The covariance of of two variables has been calculated to be -150. what does the statistics telling about the relationship between two variables ?

  • 9
    $\begingroup$ Covariances are not unit free, so the raw numerical value doesn't convey meaning on its own. Aside from the fact that it's less that 0, there's not much to be said. $\endgroup$
    – Glen_b
    Jul 27, 2017 at 9:56
  • 9
    $\begingroup$ My variable has a mean of $317$. Is it large or small? $\endgroup$
    – whuber
    Jul 27, 2017 at 15:06

2 Answers 2


To add to Łukasz Deryło's answer: as he writes, a covariance of -150 implies a negative relationship. Whether this is a strong relationship or a weak one depends on the variables' variances. Below I plot examples for a strong relationship (each separate variable has a variance of 200, so the covariance is large, in absolute terms, compared to the variance), and for a weak relationship (each variance is 2000, so the covariance is small, in absolute terms, compared to the variance).

Strong relationship, variance <- 200:

strong relationship

Weak relationship, variance <- 2000:

enter image description here

R code:


nn <- 100
epsilon <- 0.1
variance <- 2000 # weak relationship

opar <- par(mfrow=c(2,2))
    for ( ii in 1:4 ) {
        while ( TRUE ) {
            dataset <- mvrnorm(n=100,mu=c(0,0),Sigma=rbind(c(2000,-150),c(-150,2000)))
            if ( abs(cov(dataset)[1,2]-(-150)) < epsilon ) break

EDIT: Anscombe's quartet

As whuber notes, the covariance in itself doesn't really tell us a lot about a dataset. To illustrate, I'll take Anscombe's quartet and modify it slightly. Note how very different scatterplots can all have the same (rounded) covariance of -150:


anscombe.mod <- anscombe
anscombe.mod[,c("x1","x2","x3","x4")] <- sqrt(150/5.5)*anscombe[,c("x1","x2","x3","x4")]
anscombe.mod[,c("y1","y2","y3","y4")] <- -sqrt(150/5.5)*anscombe[,c("y1","y2","y3","y4")]
opar <- par(mfrow=c(2,2))

FINAL EDIT (I promise!)

Finally, here is a covariance of -150 with perhaps the most tenuous "negative relationship" between $x$ and $y$ imaginable:


xx <- yy <- seq(0,100,by=10)
yy[9] <- -336.7
  • $\begingroup$ It's nice to see the plots. Two suggestions: (1) show a wider range of possible behavior. Since the covariance tells us absolutely nothing about the overall relationship, you can illustrate that by throwing in one influential outlier to illustrate how the relationship can be strongly and consistently positive, yet the covariance can be negative. (2) Be more efficient: after generating sample data, simply rescale them to achieve the desired covariance. This obviates repeated data generation until a threshold is met; it assures an exact value; and it shows how little meaning "-150" holds. $\endgroup$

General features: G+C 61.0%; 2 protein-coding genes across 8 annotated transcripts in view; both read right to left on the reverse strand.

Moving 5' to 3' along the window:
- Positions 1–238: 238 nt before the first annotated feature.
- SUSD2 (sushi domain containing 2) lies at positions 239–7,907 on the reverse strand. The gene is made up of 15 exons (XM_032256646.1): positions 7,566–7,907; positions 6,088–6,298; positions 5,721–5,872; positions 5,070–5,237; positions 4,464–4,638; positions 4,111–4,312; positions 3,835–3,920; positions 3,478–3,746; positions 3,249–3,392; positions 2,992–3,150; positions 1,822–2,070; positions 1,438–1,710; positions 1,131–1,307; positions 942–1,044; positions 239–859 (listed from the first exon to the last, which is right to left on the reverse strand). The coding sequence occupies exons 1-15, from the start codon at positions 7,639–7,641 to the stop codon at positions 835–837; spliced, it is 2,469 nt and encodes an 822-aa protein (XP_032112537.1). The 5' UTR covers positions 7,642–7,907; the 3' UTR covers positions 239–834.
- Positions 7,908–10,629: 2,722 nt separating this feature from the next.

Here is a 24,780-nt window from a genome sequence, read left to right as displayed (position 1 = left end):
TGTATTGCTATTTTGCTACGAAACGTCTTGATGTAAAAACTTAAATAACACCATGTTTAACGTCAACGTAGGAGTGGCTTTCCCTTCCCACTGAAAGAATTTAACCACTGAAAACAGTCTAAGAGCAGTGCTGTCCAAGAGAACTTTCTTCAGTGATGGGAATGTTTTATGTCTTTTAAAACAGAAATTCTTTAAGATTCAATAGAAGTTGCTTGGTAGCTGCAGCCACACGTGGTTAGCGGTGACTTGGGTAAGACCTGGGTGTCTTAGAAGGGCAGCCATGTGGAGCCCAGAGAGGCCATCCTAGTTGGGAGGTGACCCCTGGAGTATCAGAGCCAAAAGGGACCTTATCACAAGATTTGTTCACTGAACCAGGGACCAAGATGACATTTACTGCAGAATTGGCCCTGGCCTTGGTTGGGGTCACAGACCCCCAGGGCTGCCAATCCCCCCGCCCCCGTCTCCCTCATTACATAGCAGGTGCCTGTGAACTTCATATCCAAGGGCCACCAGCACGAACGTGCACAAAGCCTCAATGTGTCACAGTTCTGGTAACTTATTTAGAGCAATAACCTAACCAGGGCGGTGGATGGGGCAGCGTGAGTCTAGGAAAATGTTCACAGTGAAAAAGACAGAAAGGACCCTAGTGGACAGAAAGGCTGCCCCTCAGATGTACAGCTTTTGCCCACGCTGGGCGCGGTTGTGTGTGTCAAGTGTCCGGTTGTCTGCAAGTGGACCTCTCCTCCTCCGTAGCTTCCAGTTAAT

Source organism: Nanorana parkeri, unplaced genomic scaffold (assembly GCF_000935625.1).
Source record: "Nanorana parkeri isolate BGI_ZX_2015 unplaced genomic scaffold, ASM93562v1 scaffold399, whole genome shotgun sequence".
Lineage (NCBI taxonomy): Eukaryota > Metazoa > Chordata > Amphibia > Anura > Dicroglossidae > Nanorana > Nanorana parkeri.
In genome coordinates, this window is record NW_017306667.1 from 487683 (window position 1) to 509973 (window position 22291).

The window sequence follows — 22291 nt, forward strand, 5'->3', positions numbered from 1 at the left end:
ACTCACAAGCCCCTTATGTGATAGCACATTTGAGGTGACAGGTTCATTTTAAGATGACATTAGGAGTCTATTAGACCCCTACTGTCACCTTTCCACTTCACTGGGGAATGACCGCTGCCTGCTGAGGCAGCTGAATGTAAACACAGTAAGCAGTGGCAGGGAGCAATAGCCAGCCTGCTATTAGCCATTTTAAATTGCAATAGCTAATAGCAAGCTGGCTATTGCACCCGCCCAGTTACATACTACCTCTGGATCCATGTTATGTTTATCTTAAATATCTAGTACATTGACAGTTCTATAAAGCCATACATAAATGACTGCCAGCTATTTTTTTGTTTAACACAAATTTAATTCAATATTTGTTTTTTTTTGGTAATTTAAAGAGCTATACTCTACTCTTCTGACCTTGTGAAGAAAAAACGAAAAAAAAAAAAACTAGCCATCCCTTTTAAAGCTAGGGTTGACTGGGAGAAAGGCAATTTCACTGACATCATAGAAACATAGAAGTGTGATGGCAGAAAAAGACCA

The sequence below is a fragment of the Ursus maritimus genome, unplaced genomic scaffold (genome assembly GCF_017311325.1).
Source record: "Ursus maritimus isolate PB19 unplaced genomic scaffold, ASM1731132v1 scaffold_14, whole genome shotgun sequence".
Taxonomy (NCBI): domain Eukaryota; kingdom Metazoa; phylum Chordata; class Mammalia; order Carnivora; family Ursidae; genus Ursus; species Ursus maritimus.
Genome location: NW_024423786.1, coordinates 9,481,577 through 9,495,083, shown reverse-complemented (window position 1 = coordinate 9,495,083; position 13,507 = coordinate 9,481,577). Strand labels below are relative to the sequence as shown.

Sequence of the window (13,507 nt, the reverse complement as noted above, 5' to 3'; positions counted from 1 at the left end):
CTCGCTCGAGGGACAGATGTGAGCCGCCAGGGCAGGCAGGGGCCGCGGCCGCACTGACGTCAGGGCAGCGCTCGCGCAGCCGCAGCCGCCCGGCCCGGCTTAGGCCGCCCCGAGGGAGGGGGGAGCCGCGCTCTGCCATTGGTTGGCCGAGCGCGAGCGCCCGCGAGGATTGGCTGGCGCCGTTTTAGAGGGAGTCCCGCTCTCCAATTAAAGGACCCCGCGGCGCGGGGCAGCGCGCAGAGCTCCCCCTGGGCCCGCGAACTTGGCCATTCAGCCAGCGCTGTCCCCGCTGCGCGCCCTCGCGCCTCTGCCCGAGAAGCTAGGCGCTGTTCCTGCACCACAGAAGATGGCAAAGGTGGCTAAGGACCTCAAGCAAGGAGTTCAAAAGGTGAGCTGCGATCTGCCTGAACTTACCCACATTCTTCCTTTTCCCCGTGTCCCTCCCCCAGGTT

– whuber
    Jul 27, 2017 at 15:22
  • $\begingroup$ @whuber: I'll be honest - I was too dumb to figure out how to change a given dataset to achieve a given covariance. Googling and searching on CV didn't help, so in the end I went with the brute force rejection sampling. I'm a bit frustrated with myself; any hints would be appreciated. $\endgroup$ Jul 27, 2017 at 16:08
  • $\begingroup$ Just something do add is, have you seen Datasaurus Dozen ? Is an even more exaggerated version of the Anscombe's quartet published earlier this year. You can find the original online publication here $\endgroup$ Jul 27, 2017 at 19:01
  • 1
    $\begingroup$ I, for one, think of you as the opposite of "dumb" and I would be pleased to indicate one method. You can scale either or both of $x$ and $y$. To do so symmetrically, generate $x,y$ data. Let their computed covariance be $v$. Define the "scale" to be $s = \sqrt{|-150/v|}$ and the "sign" $u$ be $-1$ when $-150/v\lt 0$, $1$ otherwise. The data $(sx, usy)$ (which will preserve the order of the $x$ and maybe reverse the $y$) have covariance $-150$ because $$\operatorname{Cov}(sx, usy)=s(us)\operatorname{Cov}(x,y)=us^2 v = \pm u \left(\frac{-150}{v}\right)v = -150.$$(+1 for the edits, btw.) $\endgroup$
    – whuber
    Jul 27, 2017 at 19:07
  • $\begingroup$ @Guilherme In an answer at stats.stackexchange.com/a/152034/919 I went beyond all of that by providing software that will produce such examples at will merely by specifying the properties you want them to have. As an example I used the code to reproduce Anscombe's Quartet. $\endgroup$
    – whuber
    Jul 27, 2017 at 19:11

It tells you only that relationship is negative. This means that low values of one variable tend to occur together with high values of the other.

It is hard to tell if this covariance is big or small (if your relationship is strong or weak) because $cov(X,Y)$ ranges from $-sd(X)\cdot sd(Y)$ to $sd(X)\cdot sd(Y)$. So it depends on the scale of your variables.

To judge if this relationship is strong or not, you need to convert covariance to correlation (divide it by $sd(X)\cdot sd(Y)$). This ranges from $-1$ to $1$ and many different guidelines for interpretation can be found in the Web and textbooks.

You can run test for significance of correlation too.

  • 2
    $\begingroup$ This interpretation, although common, confuses means with general tendencies. The covariance could easily be negative even when the vast majority of data follow a positive relationship. $\endgroup$
    – whuber
    Jul 27, 2017 at 15:07
  • $\begingroup$ Wikipedia: Pearson correlation coefficient $\endgroup$
    – Paul
    Jul 28, 2017 at 1:06

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